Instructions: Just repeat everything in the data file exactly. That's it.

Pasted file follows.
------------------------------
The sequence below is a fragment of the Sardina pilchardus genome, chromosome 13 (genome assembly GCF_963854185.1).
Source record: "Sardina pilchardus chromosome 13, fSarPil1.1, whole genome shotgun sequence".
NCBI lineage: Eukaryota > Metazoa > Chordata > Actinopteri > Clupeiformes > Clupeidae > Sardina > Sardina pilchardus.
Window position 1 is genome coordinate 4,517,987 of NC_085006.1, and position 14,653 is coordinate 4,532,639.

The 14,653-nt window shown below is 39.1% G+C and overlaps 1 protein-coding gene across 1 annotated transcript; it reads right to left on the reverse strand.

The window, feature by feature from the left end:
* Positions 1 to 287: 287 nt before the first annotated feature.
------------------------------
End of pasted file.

The sequence below is a fragment of the Sardina pilchardus genome, chromosome 13 (genome assembly GCF_963854185.1).
Source record: "Sardina pilchardus chromosome 13, fSarPil1.1, whole genome shotgun sequence".
NCBI lineage: Eukaryota > Metazoa > Chordata > Actinopteri > Clupeiformes > Clupeidae > Sardina > Sardina pilchardus.
Window position 1 is genome coordinate 4,517,987 of NC_085006.1, and position 14,653 is coordinate 4,532,639.

The 14,653-nt window shown below is 39.1% G+C and overlaps 1 protein-coding gene across 1 annotated transcript; it reads right to left on the reverse strand.

The window, feature by feature from the left end:
* Positions 1 to 287: 287 nt before the first annotated feature.